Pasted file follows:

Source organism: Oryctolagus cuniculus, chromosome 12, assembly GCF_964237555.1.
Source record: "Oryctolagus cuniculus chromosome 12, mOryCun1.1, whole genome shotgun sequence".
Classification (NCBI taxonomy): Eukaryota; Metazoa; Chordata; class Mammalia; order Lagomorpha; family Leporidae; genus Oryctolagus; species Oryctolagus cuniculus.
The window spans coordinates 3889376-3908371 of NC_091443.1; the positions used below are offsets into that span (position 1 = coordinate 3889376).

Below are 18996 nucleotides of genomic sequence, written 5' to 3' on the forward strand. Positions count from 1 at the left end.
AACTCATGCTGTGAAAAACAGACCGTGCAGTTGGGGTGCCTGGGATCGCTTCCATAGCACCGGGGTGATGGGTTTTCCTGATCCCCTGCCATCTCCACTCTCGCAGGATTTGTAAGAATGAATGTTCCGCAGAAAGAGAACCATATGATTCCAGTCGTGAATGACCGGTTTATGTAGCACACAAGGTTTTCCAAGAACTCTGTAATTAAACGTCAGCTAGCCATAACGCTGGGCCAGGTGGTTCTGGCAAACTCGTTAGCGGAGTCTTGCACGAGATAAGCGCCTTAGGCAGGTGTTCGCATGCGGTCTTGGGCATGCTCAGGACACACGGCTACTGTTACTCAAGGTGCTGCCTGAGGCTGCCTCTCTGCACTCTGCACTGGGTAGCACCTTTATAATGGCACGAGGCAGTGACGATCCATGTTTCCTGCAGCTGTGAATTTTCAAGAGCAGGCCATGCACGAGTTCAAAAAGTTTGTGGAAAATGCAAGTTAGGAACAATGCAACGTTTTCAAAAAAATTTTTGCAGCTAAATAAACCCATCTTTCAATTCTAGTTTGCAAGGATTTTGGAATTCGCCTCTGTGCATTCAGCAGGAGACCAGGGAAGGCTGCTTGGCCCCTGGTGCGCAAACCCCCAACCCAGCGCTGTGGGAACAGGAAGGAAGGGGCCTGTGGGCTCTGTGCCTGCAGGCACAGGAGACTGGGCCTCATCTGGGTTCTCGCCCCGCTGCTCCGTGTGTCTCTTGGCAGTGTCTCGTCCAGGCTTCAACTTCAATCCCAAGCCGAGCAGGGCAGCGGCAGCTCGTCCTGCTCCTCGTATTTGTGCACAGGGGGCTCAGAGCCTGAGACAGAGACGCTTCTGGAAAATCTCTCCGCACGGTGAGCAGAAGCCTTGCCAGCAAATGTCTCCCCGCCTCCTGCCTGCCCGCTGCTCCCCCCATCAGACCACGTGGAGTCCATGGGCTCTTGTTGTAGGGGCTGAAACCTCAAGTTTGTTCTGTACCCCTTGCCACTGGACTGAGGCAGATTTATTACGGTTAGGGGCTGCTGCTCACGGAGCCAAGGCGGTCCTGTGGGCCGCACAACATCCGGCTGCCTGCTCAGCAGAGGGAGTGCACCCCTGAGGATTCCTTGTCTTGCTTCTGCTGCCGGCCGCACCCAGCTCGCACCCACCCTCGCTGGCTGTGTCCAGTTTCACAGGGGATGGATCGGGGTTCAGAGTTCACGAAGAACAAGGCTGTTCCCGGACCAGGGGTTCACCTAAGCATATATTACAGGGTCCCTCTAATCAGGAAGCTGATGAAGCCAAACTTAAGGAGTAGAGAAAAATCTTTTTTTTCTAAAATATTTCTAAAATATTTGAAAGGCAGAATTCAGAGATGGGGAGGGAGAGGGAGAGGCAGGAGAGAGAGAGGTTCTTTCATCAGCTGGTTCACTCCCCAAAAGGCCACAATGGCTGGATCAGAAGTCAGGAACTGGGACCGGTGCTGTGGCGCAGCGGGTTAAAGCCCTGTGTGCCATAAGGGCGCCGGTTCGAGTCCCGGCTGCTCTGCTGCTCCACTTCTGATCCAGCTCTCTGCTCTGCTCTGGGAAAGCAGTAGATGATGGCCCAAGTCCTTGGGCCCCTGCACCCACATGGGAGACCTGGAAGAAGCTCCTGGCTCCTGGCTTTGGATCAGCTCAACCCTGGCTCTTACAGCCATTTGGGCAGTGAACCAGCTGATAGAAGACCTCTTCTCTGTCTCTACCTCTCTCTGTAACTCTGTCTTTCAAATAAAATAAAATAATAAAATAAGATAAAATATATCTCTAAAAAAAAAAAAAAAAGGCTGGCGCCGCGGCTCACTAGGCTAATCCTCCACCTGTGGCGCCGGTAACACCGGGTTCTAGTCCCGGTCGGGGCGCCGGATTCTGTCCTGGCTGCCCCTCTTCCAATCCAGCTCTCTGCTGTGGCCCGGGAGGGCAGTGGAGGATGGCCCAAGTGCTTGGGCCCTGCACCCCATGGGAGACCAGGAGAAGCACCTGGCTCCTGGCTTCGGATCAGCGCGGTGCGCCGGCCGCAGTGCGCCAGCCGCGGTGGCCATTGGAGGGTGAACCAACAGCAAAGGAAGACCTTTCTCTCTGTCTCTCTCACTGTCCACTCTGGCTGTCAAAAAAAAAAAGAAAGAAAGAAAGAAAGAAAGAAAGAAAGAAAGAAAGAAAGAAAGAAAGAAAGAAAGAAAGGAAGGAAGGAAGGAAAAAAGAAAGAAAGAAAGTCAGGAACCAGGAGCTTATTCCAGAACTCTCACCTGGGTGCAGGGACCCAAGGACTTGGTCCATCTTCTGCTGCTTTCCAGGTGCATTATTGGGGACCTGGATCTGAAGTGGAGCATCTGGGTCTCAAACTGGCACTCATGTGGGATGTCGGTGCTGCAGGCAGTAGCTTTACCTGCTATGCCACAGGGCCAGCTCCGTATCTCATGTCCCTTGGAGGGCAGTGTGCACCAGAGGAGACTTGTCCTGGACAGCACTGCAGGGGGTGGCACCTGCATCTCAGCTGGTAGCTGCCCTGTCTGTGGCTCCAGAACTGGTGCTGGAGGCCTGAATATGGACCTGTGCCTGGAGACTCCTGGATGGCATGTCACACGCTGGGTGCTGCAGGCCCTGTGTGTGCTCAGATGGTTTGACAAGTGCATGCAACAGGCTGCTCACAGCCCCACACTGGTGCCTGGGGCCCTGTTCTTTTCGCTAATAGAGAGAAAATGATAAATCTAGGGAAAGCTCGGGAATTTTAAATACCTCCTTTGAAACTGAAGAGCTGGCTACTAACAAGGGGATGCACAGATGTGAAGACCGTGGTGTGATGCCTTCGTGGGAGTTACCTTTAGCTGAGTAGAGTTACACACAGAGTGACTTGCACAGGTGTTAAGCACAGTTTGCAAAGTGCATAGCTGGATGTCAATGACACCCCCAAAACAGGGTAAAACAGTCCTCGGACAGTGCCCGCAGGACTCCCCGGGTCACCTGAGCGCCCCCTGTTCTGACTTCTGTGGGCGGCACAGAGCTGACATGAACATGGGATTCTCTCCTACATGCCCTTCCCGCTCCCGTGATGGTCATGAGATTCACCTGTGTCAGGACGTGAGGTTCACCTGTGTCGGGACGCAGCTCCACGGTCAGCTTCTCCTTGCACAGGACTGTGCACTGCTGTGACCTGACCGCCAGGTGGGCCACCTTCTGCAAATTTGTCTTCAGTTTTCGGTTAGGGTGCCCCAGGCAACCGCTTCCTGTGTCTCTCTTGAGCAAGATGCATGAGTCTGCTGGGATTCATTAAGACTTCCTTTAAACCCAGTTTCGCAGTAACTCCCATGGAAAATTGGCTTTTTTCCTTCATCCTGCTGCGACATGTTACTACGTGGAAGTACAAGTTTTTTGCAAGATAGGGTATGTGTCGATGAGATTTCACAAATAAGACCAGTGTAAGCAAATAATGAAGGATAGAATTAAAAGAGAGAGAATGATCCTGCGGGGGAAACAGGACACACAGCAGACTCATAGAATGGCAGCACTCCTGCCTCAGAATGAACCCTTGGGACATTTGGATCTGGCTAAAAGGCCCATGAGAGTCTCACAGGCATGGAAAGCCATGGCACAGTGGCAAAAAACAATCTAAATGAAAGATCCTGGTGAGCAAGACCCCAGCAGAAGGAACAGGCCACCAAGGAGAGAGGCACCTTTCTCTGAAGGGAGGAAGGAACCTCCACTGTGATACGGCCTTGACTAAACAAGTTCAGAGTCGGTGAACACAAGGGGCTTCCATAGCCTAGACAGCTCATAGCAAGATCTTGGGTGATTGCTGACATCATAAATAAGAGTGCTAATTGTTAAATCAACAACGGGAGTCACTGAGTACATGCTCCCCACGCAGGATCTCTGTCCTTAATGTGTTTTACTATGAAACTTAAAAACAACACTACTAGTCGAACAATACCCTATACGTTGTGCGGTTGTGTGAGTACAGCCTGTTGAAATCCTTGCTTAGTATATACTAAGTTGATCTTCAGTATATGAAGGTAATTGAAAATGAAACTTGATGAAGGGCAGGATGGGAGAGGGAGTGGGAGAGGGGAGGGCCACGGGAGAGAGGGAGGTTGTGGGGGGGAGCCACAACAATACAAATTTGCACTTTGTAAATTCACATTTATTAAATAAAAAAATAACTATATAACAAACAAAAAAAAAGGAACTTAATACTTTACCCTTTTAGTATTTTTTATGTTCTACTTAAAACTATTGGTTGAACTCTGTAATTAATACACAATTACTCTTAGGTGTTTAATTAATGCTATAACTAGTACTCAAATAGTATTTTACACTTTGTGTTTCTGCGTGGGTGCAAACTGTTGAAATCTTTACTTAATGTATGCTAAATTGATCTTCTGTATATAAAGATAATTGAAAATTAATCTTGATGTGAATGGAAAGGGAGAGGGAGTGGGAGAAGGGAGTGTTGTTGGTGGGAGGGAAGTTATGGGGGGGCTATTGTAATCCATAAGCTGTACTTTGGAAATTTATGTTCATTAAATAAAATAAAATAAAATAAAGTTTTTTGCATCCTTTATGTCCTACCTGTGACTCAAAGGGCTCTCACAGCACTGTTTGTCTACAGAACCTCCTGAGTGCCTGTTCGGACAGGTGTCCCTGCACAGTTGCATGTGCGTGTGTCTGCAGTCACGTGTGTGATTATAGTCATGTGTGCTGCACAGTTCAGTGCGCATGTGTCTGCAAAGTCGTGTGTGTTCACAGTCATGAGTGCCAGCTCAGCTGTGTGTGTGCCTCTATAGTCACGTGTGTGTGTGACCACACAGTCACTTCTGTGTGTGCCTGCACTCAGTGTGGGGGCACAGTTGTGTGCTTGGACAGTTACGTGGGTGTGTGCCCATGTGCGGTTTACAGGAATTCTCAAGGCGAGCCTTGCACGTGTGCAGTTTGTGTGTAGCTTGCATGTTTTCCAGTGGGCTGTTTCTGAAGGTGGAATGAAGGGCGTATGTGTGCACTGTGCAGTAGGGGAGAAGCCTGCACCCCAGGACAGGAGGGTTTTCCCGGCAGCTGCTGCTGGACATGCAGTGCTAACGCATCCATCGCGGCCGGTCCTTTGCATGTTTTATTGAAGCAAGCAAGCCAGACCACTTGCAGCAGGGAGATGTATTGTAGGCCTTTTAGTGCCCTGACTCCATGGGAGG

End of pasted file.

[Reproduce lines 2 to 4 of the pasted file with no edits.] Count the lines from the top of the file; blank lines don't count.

Source record: "Oryctolagus cuniculus chromosome 12, mOryCun1.1, whole genome shotgun sequence".
Classification (NCBI taxonomy): Eukaryota; Metazoa; Chordata; class Mammalia; order Lagomorpha; family Leporidae; genus Oryctolagus; species Oryctolagus cuniculus.
The window spans coordinates 3889376-3908371 of NC_091443.1; the positions used below are offsets into that span (position 1 = coordinate 3889376).